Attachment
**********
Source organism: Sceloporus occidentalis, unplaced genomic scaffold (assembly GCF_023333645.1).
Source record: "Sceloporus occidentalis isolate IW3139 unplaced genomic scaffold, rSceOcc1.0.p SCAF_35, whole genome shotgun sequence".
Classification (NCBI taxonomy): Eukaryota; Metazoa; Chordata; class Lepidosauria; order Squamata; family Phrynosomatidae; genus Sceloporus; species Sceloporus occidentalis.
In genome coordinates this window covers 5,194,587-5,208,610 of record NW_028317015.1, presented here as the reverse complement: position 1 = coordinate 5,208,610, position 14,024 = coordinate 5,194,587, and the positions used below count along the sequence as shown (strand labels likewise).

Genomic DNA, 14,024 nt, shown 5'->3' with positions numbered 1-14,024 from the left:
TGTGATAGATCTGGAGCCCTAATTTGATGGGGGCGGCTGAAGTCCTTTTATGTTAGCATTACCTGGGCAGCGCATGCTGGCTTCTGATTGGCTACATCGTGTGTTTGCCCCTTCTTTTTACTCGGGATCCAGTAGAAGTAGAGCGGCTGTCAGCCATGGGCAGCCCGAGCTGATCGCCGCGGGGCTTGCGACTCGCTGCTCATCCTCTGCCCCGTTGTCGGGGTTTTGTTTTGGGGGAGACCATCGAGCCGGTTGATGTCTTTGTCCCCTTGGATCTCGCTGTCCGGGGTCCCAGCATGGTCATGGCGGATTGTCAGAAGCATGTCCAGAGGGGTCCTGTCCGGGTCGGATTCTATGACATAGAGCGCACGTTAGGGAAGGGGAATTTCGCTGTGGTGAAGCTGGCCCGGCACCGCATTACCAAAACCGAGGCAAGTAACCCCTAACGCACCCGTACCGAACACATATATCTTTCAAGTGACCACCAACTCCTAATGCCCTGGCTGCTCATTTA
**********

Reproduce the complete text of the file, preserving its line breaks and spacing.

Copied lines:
Source organism: Sceloporus occidentalis, unplaced genomic scaffold (assembly GCF_023333645.1).
Source record: "Sceloporus occidentalis isolate IW3139 unplaced genomic scaffold, rSceOcc1.0.p SCAF_35, whole genome shotgun sequence".
Classification (NCBI taxonomy): Eukaryota; Metazoa; Chordata; class Lepidosauria; order Squamata; family Phrynosomatidae; genus Sceloporus; species Sceloporus occidentalis.
In genome coordinates this window covers 5,194,587-5,208,610 of record NW_028317015.1, presented here as the reverse complement: position 1 = coordinate 5,208,610, position 14,024 = coordinate 5,194,587, and the positions used below count along the sequence as shown (strand labels likewise).

Genomic DNA, 14,024 nt, shown 5'->3' with positions numbered 1-14,024 from the left:
TGTGATAGATCTGGAGCCCTAATTTGATGGGGGCGGCTGAAGTCCTTTTATGTTAGCATTACCTGGGCAGCGCATGCTGGCTTCTGATTGGCTACATCGTGTGTTTGCCCCTTCTTTTTACTCGGGATCCAGTAGAAGTAGAGCGGCTGTCAGCCATGGGCAGCCCGAGCTGATCGCCGCGGGGCTTGCGACTCGCTGCTCATCCTCTGCCCCGTTGTCGGGGTTTTGTTTTGGGGGAGACCATCGAGCCGGTTGATGTCTTTGTCCCCTTGGATCTCGCTGTCCGGGGTCCCAGCATGGTCATGGCGGATTGTCAGAAGCATGTCCAGAGGGGTCCTGTCCGGGTCGGATTCTATGACATAGAGCGCACGTTAGGGAAGGGGAATTTCGCTGTGGTGAAGCTGGCCCGGCACCGCATTACCAAAACCGAGGCAAGTAACCCCTAACGCACCCGTACCGAACACATATATCTTTCAAGTGACCACCAACTCCTAATGCCCTGGCTGCTCATTTA